The Honorable George W. Bush President of the United States

Dear Mr. President:

We are writing you to express our strong concern about the draft U.S. nuclear weapons doctrine being prepared by the Pentagon. This draft calls for maintaining an aggressive nuclear posture with weapons on high alert to make pre-emptive strikes, if necessary on adversaries armed with weapons of mass destruction.

We recognize that in large part the draft “Doctrine for Joint Nuclear Operations” is based on principles contained in the 1995 Nuclear Posture Review, the 2001 Nuclear Posture Review (NPR) and other directives published by the Bush administration since 2001. For instance, your 2002 National Security Presidential Directive 17 reportedly states, “The United States will continue to make clear that it reserves the right to respond with overwhelming force – including potentially nuclear weapons to the use of [weapons of mass destruction] against the United States, our forces abroad, and friends and allies.”

On the other hand, the language in the draft doctrine removes the ambiguity of the previous doctrine, and now suggests that your administration will use nuclear weapons to respond to non-nuclear WMD threats and suggests that this use could include pre-emptive nuclear strikes thereby increasing reliance on nuclear weapons.

On page III-2 of the March 15, 2005 draft, it states that combatant commanders may request Presidential approval for pre-emptive use of nuclear weapons under such conditions as:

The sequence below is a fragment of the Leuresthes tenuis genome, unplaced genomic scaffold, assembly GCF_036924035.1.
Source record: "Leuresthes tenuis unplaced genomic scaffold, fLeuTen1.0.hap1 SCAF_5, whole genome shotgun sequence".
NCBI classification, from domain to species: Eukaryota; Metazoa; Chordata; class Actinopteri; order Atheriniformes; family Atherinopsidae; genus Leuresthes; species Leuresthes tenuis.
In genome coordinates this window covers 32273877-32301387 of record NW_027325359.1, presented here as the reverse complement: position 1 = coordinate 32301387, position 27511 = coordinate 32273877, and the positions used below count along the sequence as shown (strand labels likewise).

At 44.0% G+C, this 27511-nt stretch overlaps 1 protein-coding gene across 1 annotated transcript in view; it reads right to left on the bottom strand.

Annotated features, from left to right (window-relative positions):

• To counter an adversary intending to use weapons of mass destruction against U.S., multinational, or allies forces or civilian populations;
  • To counter an imminent attack from an adversary’s biological weapons that only effects from nuclear weapons can safely destroy;
  • To attack on adversary installations including weapons of mass destruction, deep, hardened bunkers containing chemical or biological weapons, or the command and control infrastructure required for the adversary to execute a WMD attack against the United States or its friends and allies;
  • To counter potentially overwhelming adversary conventional forces;
  • To demonstrate U.S. intent and capability to use nuclear weapons to deter adversary WMD use.

We believe this effort to broaden the range of scenarios in which nuclear weapons might be contemplated is unwise and provocative.

The costs of using a nuclear weapon in the cases contemplated would almost always outweigh the benefits. Many potential targets are near major population centers. Striking a nuclear, chemical, or biological weapons cache would require perfect intelligence and is impossible to do without significant collateral damage.

The draft doctrine says that the belligerent that initiates nuclear warfare may find itself the target of world condemnation but notes that no customary or conventional international law prohibits nations from using nuclear weapons in armed conflict. In other words, the draft Pentagon doctrine seems to conclude the United States is legally free to use nuclear weapons pre-emptively if it chooses, even against non-nuclear weapon states.

This drastic shift in U.S. nuclear policy threatens the very foundation of nuclear arms control as shaped by the 1970 nuclear Nonproliferation Treaty (NPT), which has helped prevent nuclear proliferation for over 35 years. In the context of efforts to strengthen and extend the treaty, the United States issued a negative nuclear security assurance in 1978, reiterated in 1995, that the United States would not use nuclear force against NPT member countries without nuclear weapons unless attacked by a non nuclear-weapon state that is allied with a nuclear-weapon state.